Commander-in-Chief, Naval Home Command (Royal Navy)

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Commander-in-Chief, Naval Home Command
Naval Ensign of the United Kingdom.svg
Ensign of the Royal Navy
Ministry of Defence
Member ofAdmiralty Board, Navy Board, Navy Command
Reports toFirst Sea Lord
NominatorSecretary of State for Defence
AppointerPrime Minister
Subject to formal approval by the Queen-in-Council
Term lengthNot fixed (typically 1–4 years)
Inaugural holderAdmiral Sir John Frewen
Formation1969–2012
Naval Home Command
Active1969–2012
Country United Kingdom
Branch Royal Navy
TypeCommand (military formation)
Garrison/HQDockyard Commissioner's house, Royal Navy Dockyard, Portsmouth

The Commander-in-Chief, Naval Home Command (CINCNAVHOME)[1] was a senior Royal Navy post that existed from 1969 to 2012. Naval Home Command was a name given to the military formation administered by the post.

History[edit]

Prior to the formation of this command the Royal Navy has usually been split into several commands, each with its own Commander-in-Chief. In July 1969 Naval Home Command was created following the Commander-in-Chief, Portsmouth and Commander-in-Chief, Plymouth being combined to create the single new post of Commander-in-Chief, Naval Home Command (CINCNAVHOME). In 1994 the post of Commander-in-Chief Naval Home Command was unified with that of the Second Sea Lord following the rationalisation of the British Armed Forces following the end of the Cold War. In 2012, separate existing senior commands were discontinued, with full operational command being vested instead in the First Sea Lord.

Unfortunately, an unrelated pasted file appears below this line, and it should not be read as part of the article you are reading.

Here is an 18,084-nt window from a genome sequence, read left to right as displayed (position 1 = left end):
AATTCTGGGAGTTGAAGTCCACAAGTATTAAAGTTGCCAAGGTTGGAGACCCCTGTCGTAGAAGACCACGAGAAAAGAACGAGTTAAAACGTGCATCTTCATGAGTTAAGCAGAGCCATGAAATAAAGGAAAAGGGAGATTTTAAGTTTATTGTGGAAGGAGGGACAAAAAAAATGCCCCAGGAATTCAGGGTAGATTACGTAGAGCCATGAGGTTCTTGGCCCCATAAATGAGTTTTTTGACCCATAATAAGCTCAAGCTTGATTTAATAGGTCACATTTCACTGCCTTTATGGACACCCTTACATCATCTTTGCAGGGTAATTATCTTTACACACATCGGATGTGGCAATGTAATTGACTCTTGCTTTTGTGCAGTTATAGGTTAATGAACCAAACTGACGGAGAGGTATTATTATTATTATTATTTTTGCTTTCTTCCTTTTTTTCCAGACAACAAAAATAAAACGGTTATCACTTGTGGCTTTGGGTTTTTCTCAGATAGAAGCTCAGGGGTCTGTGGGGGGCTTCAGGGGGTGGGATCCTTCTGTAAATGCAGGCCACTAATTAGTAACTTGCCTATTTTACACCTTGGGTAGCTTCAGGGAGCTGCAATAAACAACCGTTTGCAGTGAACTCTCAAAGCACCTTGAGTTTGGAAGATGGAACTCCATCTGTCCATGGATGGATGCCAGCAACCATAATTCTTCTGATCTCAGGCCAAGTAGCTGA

Responsibilities[edit]

The Commander-in-Chief was responsible for maintaining operational capability by providing correctly trained manpower to the fleet, the office existed from 1969 to 2012.[2]

Commanders-in-Chief, Naval Home Command[edit]

Included:[3]

Second Sea Lord and Commander-in-Chief, Naval Home Command

In 2012 the appointment of separate Commanders-in-Chief was discontinued with full operational command being transferred to the First Sea Lord.

Chiefs of Staff, Naval Home Command[edit]

Included:[4]

Offices under the Commander-in-Chief[edit]

Included:[5][6][7][8][9]

See also[edit]

References[edit]

  1. ^ Eberle, Sir James (2007). Wider horizons: naval policy & international affairs. Durham, England: Roundtuit Publishing. p. 40. ISBN 9781904499176.
  2. ^ Heyman, Charles (2006). The Armed Forces of the United Kingdom 2007–2008. Oxford, England: Casemate Publishers. p. 62. ISBN 9781844154890.
  3. ^ Mackie, Colin. "Royal Navy Appointments from 1865" (PDF). gulabin.com. Colin Mackie, pp.68–70, December 2017. Retrieved 21 December 2017.
  4. ^ Mackie, Colin. "Royal Navy Appointments from 1865" (PDF). gulabin.com. Colin Mackie, pp.68–70, December 2017. Retrieved 21 December 2017.
  5. ^ Owen, Charles (2015). No More Heroes: The Royal Navy in the Twentieth Century: Anatomy of a Legend. Routledge. p. 189. ISBN 9781317387596.
  6. ^ Turner, B. (2017). The Statesman's Yearbook 2007: The Politics, Cultures and Economies of the World. Springer. p. 1273. ISBN 9780230271357.
  7. ^ Murray, Douglas J.; Viotti, Paul R. (1994). The Defense Policies of Nations: A Comparative Study. JHU Press. p. 300. ISBN 9780801847943.
  8. ^ Coakes, Elayne; Willis, Dianne; Clarke, Steve (2001). Knowledge Management in the SocioTechnical World: The Graffiti Continues. Springer Science & Business Media. p. 139. ISBN 9781852334413.
  9. ^ "DEFENCE (NAVY) ESTIMATES, 1969–70, VOTE A (Hansard, 10 March 1969)". hansard.millbanksystems.com. Hansard , HC Deb 10 March 1969 vol 779 cc991-1120. Retrieved 30 December 2017.

Sources[edit]

  • Eberle, Sir James (2007). Wider horizons: naval policy & international affairs. Durham, England: Roundtuit Publishing. ISBN 9781904499176.
  • Heyman, Charles (2006). The Armed Forces of the United Kingdom 2007–2008. Oxford, England: Casemate Publishers. ISBN 9781844154890.
  • Mackie, Colin (2017). "British Armed Forces: Royal Navy Appointments from 1865" (PDF). gulabin.com. Scotland, UK.